The State of Professionalism Among Austin Realtors is Poor
One of the things I struggle with as a real estate blogger is finding the balance between positive, upbeat stories and dreary negative truths about the real estate industry and the people in it.
My sweet wife/Broker Sylvia has reprimanded me in the past for being too negative. So did my former “big name” Broker, multiple times, for crossing the line of polite decorum and calling out what I see as gross incompetence, not only with other Realtors, but the lenders, inspectors and various others who are part of every real estate transaction. I’ve mellowed somewhat, but things have become worse, not better.
This is going to be another of those “negative” writings because, frankly, I’ve had it. I’m sick and tired. I’m wondering if I even want to remain a part of an industry so plagued with completely useless idiots masquerading as real estate “professionals”.
I think it’s important, as a consumer, for you to know how truly terrible so many Realtors are, and how truly stupid you are for hiring them. You research your purchase of a car for months online before making a decision. You scour the internet travel sites looking for even the smallest of savings on your airline flight. You wander in and out of Best Buy, Fries Electronics, Office Depot, etc, plus review websites, investing hours of research, before purchasing that next laptop or refrigerator. I could go on.
But, when hiring your Realtor, according to NAR consumer surveys, 70% of you hire the first one to return your call. Stop that. It’s dumb. You, the consumer, are part of the problem, if not the problem.
Let’s look at some real life examples of the consequences of having lousy agents out in the field, who would vanish were it not for the “first return call” hiring practices of the real estate consumer.
Here is an email message I received from the tenant occupant of a home I had listed earlier year.
Just wanted to let you know that someone just came by to see the house unannounced. They rang the doorbell at about 7:45 tonight and I didn’t answer because I never open the door to people I don’t know when my husband isn’t home. He proceeded to get the key from the drop box and tried to open the front door. But the top lock was locked. So he went around back and tried to open the back door. I think he saw me then through the window so he started walking away. I then opened the door and he apologized, saying that he thought the house was unoccupied. Which doesn’t make sense because my car was out front.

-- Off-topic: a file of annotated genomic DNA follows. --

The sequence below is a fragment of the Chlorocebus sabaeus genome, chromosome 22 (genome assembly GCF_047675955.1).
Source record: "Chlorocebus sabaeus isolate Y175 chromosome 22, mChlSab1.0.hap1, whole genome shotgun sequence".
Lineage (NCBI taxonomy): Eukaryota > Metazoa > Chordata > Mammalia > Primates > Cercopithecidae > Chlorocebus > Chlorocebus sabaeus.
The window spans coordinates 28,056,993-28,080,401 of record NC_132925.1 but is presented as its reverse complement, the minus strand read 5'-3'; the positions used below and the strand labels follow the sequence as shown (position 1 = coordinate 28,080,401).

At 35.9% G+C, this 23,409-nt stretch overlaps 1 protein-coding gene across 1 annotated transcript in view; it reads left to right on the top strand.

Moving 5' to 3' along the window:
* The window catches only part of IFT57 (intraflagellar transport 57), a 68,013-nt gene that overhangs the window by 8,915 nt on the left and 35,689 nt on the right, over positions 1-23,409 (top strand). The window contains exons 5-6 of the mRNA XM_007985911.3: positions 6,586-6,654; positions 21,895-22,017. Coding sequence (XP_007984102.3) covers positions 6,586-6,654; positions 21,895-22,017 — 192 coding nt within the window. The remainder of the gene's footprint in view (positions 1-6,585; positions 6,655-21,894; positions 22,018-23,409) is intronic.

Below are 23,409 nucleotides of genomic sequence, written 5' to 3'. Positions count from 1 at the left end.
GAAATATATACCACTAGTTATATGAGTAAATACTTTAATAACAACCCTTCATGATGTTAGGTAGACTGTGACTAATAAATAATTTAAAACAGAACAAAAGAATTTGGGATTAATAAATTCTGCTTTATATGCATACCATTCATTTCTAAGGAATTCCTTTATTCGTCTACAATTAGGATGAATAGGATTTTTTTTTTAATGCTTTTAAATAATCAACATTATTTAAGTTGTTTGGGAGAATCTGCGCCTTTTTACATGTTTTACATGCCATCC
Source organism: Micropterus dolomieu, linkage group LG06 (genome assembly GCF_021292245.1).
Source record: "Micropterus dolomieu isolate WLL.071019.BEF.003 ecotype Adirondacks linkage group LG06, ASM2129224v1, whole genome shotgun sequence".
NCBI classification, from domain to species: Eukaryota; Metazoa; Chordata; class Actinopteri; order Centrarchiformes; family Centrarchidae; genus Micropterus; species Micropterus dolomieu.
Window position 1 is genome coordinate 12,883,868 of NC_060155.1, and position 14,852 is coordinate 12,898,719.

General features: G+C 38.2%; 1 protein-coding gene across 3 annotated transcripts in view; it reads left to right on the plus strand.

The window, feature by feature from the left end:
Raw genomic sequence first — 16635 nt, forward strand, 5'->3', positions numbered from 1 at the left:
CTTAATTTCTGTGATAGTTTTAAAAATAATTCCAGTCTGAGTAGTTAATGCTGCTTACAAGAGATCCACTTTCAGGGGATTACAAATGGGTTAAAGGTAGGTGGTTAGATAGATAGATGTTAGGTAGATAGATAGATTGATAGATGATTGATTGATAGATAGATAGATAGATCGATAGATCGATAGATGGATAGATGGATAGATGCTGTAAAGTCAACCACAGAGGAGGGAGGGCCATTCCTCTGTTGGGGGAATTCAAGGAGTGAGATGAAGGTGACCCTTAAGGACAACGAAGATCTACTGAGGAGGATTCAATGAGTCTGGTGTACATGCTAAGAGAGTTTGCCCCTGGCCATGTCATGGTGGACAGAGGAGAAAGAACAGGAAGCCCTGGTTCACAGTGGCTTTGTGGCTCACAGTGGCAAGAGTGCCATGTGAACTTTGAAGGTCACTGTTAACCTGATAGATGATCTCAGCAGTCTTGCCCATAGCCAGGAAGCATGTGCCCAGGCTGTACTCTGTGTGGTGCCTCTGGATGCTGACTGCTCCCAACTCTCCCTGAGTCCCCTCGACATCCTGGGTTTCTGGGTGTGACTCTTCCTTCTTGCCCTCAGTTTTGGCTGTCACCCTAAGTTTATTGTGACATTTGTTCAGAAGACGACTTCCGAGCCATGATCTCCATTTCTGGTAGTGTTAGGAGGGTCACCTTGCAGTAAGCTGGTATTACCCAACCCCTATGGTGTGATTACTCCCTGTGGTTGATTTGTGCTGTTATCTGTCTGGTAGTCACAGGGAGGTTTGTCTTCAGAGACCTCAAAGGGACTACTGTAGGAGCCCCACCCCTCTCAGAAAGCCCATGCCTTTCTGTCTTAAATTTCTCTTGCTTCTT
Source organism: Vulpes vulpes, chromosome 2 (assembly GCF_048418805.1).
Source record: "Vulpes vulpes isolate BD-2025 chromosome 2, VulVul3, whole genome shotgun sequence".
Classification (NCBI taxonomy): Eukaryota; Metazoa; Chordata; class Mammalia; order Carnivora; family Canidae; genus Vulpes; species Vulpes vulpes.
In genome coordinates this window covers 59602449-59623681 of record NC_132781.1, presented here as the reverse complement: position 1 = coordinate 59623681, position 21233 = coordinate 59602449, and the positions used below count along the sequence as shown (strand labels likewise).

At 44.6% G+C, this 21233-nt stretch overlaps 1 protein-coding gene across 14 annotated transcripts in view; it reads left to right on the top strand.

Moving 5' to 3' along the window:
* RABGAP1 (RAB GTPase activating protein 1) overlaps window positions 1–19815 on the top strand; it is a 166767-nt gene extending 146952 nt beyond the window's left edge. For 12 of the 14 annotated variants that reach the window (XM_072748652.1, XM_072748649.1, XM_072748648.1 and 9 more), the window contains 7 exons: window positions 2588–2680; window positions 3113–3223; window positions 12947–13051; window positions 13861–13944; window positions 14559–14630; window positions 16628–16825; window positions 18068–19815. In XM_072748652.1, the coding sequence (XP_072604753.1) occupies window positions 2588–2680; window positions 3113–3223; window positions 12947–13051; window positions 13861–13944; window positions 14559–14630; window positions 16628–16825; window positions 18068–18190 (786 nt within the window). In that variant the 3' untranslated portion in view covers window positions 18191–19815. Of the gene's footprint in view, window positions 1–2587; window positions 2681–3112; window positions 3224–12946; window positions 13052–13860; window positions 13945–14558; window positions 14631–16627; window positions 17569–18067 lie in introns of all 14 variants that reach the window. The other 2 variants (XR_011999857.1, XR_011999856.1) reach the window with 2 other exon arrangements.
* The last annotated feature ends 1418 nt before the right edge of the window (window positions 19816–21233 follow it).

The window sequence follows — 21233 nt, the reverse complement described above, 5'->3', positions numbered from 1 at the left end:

I know showing the house is part of the deal and i dont mind at all showing the house at anytime before 8pm, but I don’t appreciate him just showing up unannounced. I know it’s not your fault at all but just wanted to let you know. I don’t know if he put the key back which now makes me nervous as I’m here with the kids all night while my husband is at work until 7am.
If you get this tonight, is there a way to check if he put the key back?”
This should NEVER happen. We put up with this sort of idiot Realtor behavior daily, especially with lease listings.
So, here in this example, we had a woman home alone with kids in a house that is not yet even listed in the MLS. It had a sign and lockbox in advance of being listed in MLS. The agent simply saw the sign and the lockbox on the porch and took it upon himself to do what is described above. Unprofessional to say the least. Then the terrified tenant had to worry and wonder what happened to the key in the box. I determined by having her shake it that it was returned to the box, but how ridiculous is this entire episode? What does it say about the real estate “profession” and the agent who did this?
Since our electronic lockboxes report to us which key was used to open the box and when, I called the female agent to whom the MLS key that opened the box is registered and tore her a new one. She was contrite and apologetic, but still. I didn’t even get into it with her as to why a man was using her key, instead of her herself.
One can only wonder whether it was an agent “borrowing” her key (strictly prohibited by MLS rules) or if she simply let her client go out looking with the key (also prohibited by MLS rules). Unfortunately, as completely insane as the latter sounds, nothing would surprise me anymore in what has become an industry of thoughtless, useless idiots. What other definition can we give to an event such as this? And this is just one example, not even the worst one I could have used.
This is just a continuation of the astonishment I felt when I wrote recently that most Austin Realtors don’t even know how to show a home. I also see increasing frustration on Facebook among my Realtor friends. A recent poster shared “Just had one of the weirdest, somewhat troubling experiences of my 20 years in real estate. Astounding incompetence”. I hear you, brother. I hear you. “Astounding” isn’t strong enough a word for it. We are flat overrun by stupid Realtors, daily. And that’s putting it politely, and it’s getting worse every year.
I said to Sylvia the other day, “I don’t know, I think I may only have a couple of years of this left in me“. She agrees, and may not even last that long given some of her phone conversations I’ve overheard lately. The problem has become that chronic. The frustration factor that high. And that makes me sad, because we care deeply about the people we help.